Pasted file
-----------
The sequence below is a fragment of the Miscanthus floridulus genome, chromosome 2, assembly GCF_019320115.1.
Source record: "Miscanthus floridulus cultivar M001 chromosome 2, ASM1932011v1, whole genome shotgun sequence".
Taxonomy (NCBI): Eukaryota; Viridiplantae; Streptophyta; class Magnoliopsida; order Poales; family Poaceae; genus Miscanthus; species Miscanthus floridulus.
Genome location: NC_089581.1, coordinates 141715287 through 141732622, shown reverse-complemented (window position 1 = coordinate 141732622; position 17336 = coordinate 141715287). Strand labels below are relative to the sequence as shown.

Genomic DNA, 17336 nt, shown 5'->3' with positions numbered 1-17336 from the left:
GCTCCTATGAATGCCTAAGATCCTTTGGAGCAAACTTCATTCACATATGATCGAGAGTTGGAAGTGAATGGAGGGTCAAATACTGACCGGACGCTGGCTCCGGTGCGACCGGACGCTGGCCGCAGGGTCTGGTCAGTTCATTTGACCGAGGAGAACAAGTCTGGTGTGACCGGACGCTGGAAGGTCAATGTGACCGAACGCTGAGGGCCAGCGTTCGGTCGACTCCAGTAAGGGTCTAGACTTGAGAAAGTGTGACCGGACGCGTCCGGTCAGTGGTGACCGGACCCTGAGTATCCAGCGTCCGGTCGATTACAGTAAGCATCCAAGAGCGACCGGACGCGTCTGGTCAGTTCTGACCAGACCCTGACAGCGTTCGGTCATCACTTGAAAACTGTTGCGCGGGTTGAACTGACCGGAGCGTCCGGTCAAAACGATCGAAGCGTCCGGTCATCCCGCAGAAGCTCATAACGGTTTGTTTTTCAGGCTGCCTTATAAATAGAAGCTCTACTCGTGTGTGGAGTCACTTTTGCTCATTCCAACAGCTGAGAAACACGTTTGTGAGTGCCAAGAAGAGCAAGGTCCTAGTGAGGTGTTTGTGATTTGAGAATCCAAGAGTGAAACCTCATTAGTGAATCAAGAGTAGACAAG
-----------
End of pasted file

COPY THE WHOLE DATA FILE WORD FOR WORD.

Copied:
The sequence below is a fragment of the Miscanthus floridulus genome, chromosome 2, assembly GCF_019320115.1.
Source record: "Miscanthus floridulus cultivar M001 chromosome 2, ASM1932011v1, whole genome shotgun sequence".
Taxonomy (NCBI): Eukaryota; Viridiplantae; Streptophyta; class Magnoliopsida; order Poales; family Poaceae; genus Miscanthus; species Miscanthus floridulus.
Genome location: NC_089581.1, coordinates 141715287 through 141732622, shown reverse-complemented (window position 1 = coordinate 141732622; position 17336 = coordinate 141715287). Strand labels below are relative to the sequence as shown.

Genomic DNA, 17336 nt, shown 5'->3' with positions numbered 1-17336 from the left:
GCTCCTATGAATGCCTAAGATCCTTTGGAGCAAACTTCATTCACATATGATCGAGAGTTGGAAGTGAATGGAGGGTCAAATACTGACCGGACGCTGGCTCCGGTGCGACCGGACGCTGGCCGCAGGGTCTGGTCAGTTCATTTGACCGAGGAGAACAAGTCTGGTGTGACCGGACGCTGGAAGGTCAATGTGACCGAACGCTGAGGGCCAGCGTTCGGTCGACTCCAGTAAGGGTCTAGACTTGAGAAAGTGTGACCGGACGCGTCCGGTCAGTGGTGACCGGACCCTGAGTATCCAGCGTCCGGTCGATTACAGTAAGCATCCAAGAGCGACCGGACGCGTCTGGTCAGTTCTGACCAGACCCTGACAGCGTTCGGTCATCACTTGAAAACTGTTGCGCGGGTTGAACTGACCGGAGCGTCCGGTCAAAACGATCGAAGCGTCCGGTCATCCCGCAGAAGCTCATAACGGTTTGTTTTTCAGGCTGCCTTATAAATAGAAGCTCTACTCGTGTGTGGAGTCACTTTTGCTCATTCCAACAGCTGAGAAACACGTTTGTGAGTGCCAAGAAGAGCAAGGTCCTAGTGAGGTGTTTGTGATTTGAGAATCCAAGAGTGAAACCTCATTAGTGAATCAAGAGTAGACAAG